Paul.
 
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I also have a d-Lactat producing Sibo and a Candida. Been on low /or better now carb made some Symptoms disapear and felt really good. Unfortunately after 3 Month (I was still working) my adrenals crashed. After that I became housbound and still am.

Unfortuneately I also have MCAS. So I can´t take good herbs, medicine or even a vegetable based Diet (Salycilates, Fructose etc.). And somehow the energy without carbs isn´t enough. So there is no Way to cure the Sibo. My Doctor is trying autovaccines, but my MCAS isn´t really happy about it.

I´ve read so much about all These Things and it seems, that a) It´s so unbelievably complicated and b) When you are really sick, nearly impossible to solve. That really is a bitter pill to swallow.

Maybe it is necessary to calm down the Mastcells first to lower Inflammation and to get the Immunsytem on track again. I´ve read Something about that in the Forum. So maybe the new medication next year may help with the SIBO and Gut Issues as well. Hopefully.
 
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Avenger

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I also have a d-Lactat producing Sibo and a Candida. Been on low /or better now carb made some Symptoms disapear and felt really good. Unfortunately after 3 Month (I was still working) my adrenals crashed. After that I became housbound and still am.

Unfortuneately I also have MCAS. So I can´t take good herbs, medicine or even a vegetable based Diet (Salycilates, Fructose etc.). And somehow the energy without carbs isn´t enough. So there is no Way to cure the Sibo. My Doctor is trying autovaccines, but my MCAS isn´t really happy about it.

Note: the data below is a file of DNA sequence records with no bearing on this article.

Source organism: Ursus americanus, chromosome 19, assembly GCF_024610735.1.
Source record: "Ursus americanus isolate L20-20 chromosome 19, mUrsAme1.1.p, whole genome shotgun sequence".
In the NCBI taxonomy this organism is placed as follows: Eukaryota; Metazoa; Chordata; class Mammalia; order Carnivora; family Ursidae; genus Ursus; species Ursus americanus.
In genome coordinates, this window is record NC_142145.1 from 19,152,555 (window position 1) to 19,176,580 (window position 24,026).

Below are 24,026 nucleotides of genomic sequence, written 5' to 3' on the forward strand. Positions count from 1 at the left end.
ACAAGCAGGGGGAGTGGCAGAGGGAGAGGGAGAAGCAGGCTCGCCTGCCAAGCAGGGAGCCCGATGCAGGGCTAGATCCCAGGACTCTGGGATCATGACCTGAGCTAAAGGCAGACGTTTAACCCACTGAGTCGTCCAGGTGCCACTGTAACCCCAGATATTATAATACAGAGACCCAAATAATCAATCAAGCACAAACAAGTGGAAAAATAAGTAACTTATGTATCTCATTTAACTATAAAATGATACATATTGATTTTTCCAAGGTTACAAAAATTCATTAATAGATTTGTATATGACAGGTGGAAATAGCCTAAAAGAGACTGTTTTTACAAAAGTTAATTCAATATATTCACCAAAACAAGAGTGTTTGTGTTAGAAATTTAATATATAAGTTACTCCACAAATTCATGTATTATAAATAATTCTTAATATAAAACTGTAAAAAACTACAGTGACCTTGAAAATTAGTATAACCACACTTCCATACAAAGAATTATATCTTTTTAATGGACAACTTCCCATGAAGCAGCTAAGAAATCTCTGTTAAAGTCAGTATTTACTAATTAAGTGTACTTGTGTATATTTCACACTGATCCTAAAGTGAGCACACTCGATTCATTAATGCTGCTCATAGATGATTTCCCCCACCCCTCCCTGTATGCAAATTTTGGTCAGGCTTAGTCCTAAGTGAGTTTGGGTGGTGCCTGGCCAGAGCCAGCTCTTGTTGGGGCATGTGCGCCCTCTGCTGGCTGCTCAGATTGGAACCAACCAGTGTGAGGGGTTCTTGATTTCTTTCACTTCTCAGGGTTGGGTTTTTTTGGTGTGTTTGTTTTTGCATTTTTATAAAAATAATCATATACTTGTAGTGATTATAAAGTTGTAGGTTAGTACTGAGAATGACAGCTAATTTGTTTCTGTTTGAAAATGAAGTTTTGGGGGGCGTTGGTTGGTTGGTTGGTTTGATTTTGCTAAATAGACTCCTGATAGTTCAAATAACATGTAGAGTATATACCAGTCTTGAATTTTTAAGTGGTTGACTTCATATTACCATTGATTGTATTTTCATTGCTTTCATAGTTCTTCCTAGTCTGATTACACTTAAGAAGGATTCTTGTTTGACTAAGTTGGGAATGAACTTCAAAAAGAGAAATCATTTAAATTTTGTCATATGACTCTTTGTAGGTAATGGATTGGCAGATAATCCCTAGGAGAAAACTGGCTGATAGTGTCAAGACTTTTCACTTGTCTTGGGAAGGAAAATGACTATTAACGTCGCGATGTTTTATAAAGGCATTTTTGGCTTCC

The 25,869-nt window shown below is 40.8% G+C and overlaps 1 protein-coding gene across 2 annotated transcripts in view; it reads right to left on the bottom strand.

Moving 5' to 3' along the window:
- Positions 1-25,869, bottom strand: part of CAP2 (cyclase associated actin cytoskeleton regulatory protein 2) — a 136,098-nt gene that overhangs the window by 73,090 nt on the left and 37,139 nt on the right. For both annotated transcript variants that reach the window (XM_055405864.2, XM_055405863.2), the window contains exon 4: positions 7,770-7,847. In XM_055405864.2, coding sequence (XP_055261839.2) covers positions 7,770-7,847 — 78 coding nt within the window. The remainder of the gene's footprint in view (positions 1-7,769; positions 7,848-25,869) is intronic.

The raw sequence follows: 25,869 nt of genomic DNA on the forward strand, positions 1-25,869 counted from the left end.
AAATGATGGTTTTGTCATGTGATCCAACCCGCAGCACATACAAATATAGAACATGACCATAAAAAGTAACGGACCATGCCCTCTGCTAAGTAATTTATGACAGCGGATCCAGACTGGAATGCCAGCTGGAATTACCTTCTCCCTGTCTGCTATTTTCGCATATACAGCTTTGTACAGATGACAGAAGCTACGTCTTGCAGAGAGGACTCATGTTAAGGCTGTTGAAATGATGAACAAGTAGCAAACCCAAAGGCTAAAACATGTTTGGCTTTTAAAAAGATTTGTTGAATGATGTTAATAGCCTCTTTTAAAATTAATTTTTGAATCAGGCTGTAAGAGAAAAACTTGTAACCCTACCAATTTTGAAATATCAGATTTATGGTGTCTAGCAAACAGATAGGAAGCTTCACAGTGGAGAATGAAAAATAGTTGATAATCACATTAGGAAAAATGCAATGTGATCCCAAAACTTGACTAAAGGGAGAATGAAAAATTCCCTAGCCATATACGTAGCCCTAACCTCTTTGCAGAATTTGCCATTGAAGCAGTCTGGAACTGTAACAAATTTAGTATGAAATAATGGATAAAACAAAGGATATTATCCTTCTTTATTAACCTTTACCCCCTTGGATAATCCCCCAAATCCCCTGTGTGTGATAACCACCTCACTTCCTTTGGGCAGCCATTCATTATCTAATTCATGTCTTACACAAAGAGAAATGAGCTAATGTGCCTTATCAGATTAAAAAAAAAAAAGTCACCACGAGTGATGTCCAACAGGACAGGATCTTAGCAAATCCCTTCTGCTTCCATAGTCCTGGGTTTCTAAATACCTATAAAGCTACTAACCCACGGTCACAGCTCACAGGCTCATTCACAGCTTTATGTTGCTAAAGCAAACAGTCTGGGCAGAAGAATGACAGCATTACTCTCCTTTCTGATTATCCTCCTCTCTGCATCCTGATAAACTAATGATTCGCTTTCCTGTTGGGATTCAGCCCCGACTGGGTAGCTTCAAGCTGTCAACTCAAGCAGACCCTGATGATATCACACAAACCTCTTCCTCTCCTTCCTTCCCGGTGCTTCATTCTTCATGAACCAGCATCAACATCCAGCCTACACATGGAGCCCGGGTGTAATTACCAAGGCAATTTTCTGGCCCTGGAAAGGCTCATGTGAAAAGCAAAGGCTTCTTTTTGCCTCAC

I´ve read so much about all These Things and it seems, that a) It´s so unbelievably complicated and b) When you are really sick, nearly impossible to solve. That really is a bitter pill to swallow.

Maybe it is necessary to calm down the Mastcells first to lower Inflammation and to get the Immunsytem on track again. I´ve read Something about that in the Forum. So maybe the new medication next year may help with the SIBO and Gut Issues as well. Hopefully.
 

Avenger

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Hi, I agree, there is nightmare complexity. But I am sure this will all be simplified in the future.

Interestingly Candida can also produce D-La as well as the Bacteria found by Sheedy et al. I guess that you could also have variants of D-La depending on which Bacteria are involved and whatever other toxins they produce (the toxins may be involved in immune dysfunction after Bacterial Overgrowth causes damage to the Mucosal Lining).

I would try Sarah Myhill, she is good on teasing out the complex and has an extensive knowledge of these Gut problems. She has been light years away from many NHS Doctors understanding of these problems and treats Holistically. I have great faith in her ability and what she is putting online without charge. There must be a chain of dysfunction involved. Immune Dysfunction can be caused by Overgrowth and then cause a negative feedback which spirals into other problems. She may be able to give you some advice.

Your body must have been under extremes for your adrenals to crash. MCAS on top sounds dreadful.

My own understanding of Bacterial Overgrowth is limited and has come purely from survival. I hope you can be helped with such disabling symptoms, my heart go's out to you.
 
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Hey Avenger,

thank you very much for your words. I´ll contact mrs Myhill.

MCAS is the one Thing, that seems to Keep me off helping the others. It is dreadful.

Thank you :)

Unfortunately Dr.Myhill does not take new patients. Not much hope left though.
 
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cigana

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I also have a d-Lactat producing Sibo and a Candida. Been on low /or better now carb made some Symptoms disapear and felt really good. Unfortunately after 3 Month (I was still working) my adrenals crashed. After that I became housbound and still am.